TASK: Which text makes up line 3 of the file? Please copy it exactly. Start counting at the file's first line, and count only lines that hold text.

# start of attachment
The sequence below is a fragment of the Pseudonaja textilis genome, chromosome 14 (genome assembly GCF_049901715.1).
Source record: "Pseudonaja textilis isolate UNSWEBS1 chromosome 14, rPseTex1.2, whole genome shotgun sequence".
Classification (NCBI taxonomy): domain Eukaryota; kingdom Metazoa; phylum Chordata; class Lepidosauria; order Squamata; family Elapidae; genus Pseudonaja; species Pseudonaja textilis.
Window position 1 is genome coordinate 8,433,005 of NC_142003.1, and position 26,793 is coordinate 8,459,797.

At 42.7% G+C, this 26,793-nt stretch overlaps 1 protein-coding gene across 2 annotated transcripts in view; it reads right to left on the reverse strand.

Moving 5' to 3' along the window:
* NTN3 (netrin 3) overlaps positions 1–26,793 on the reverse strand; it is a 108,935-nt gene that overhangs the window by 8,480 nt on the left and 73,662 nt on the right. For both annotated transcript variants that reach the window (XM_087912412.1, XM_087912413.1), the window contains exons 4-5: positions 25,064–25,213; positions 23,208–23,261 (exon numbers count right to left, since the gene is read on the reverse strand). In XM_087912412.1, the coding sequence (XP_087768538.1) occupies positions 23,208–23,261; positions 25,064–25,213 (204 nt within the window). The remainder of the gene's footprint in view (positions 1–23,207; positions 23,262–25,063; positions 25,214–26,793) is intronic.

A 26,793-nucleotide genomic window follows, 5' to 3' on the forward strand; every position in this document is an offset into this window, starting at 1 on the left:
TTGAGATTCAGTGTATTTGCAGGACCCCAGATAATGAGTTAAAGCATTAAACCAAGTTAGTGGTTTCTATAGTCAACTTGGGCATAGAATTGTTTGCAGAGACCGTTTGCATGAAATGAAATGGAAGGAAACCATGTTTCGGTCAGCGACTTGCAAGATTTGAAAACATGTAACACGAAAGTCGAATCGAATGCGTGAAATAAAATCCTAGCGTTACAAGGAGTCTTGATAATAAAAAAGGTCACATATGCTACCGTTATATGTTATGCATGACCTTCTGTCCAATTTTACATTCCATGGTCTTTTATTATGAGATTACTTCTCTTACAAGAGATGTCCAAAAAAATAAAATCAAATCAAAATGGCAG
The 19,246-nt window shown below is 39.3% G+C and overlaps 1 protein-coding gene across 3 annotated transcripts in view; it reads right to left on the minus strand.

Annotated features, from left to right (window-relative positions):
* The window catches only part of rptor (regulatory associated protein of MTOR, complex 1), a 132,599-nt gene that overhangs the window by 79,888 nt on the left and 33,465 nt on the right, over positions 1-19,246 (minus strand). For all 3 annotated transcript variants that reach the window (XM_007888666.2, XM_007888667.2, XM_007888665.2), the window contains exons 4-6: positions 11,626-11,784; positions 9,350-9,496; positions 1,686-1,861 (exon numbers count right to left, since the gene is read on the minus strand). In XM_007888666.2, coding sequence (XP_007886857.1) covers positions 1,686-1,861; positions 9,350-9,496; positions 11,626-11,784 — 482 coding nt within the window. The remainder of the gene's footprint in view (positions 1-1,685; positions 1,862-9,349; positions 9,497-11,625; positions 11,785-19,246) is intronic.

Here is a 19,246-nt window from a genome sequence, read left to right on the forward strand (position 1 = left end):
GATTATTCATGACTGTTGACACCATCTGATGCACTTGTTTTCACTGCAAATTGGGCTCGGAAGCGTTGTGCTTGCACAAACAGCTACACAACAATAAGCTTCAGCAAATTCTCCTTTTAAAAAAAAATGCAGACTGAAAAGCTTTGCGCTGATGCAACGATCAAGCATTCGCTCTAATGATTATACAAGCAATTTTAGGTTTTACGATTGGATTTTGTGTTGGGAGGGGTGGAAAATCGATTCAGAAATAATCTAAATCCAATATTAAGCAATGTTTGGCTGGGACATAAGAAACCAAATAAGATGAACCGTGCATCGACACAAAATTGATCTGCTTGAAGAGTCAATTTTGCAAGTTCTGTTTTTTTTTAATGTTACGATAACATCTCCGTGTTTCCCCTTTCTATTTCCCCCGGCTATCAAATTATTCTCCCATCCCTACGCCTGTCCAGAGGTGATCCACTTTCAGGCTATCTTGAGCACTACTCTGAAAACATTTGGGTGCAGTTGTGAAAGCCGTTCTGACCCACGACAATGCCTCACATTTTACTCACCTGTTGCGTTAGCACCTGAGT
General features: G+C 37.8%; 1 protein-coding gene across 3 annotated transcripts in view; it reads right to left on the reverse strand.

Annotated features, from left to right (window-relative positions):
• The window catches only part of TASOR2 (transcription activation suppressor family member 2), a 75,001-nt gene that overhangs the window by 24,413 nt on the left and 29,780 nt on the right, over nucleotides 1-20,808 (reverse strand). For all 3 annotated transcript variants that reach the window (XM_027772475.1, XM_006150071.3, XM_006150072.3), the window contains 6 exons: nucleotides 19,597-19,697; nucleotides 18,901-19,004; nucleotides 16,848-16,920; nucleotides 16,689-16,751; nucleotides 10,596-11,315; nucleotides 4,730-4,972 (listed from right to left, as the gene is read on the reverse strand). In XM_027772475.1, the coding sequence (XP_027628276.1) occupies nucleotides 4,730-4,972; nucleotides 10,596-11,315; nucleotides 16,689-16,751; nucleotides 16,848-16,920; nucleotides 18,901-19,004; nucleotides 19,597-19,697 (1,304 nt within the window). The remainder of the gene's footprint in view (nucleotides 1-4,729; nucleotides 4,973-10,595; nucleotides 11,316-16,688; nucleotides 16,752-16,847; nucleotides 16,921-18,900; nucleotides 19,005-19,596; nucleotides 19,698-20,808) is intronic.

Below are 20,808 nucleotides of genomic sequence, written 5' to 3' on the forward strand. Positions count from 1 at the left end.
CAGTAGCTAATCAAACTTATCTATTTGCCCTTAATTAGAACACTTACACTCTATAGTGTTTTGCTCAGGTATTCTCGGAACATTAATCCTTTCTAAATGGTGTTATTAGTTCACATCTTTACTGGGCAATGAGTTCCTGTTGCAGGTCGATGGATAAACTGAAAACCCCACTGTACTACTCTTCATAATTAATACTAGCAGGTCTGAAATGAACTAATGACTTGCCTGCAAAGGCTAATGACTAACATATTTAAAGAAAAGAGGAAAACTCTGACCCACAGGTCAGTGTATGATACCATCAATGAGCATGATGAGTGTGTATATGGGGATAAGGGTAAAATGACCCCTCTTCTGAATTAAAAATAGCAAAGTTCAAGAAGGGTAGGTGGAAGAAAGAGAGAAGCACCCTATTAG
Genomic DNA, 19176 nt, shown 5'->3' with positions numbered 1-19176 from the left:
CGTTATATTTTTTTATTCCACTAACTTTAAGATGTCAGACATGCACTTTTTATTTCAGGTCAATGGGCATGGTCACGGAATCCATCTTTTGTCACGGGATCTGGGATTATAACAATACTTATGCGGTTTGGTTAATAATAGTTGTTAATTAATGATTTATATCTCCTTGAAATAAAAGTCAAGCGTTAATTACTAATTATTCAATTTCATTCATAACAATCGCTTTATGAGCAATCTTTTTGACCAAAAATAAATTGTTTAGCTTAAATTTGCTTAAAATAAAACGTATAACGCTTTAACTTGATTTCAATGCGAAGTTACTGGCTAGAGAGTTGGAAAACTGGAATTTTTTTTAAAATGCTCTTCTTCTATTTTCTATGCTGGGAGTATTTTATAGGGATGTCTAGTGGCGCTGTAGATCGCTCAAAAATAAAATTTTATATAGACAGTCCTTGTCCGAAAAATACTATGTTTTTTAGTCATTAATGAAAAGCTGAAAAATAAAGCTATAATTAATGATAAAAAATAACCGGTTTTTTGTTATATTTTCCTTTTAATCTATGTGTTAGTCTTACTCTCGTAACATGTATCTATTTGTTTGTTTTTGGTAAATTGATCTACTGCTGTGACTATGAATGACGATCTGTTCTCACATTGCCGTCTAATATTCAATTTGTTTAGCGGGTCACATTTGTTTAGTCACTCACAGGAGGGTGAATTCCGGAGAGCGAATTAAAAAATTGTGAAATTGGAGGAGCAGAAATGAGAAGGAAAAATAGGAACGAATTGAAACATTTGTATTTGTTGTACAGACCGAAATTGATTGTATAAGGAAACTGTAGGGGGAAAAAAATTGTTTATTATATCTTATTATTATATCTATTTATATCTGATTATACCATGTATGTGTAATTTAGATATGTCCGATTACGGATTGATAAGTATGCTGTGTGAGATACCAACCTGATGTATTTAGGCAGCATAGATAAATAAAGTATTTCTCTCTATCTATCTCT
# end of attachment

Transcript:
Classification (NCBI taxonomy): domain Eukaryota; kingdom Metazoa; phylum Chordata; class Lepidosauria; order Squamata; family Elapidae; genus Pseudonaja; species Pseudonaja textilis.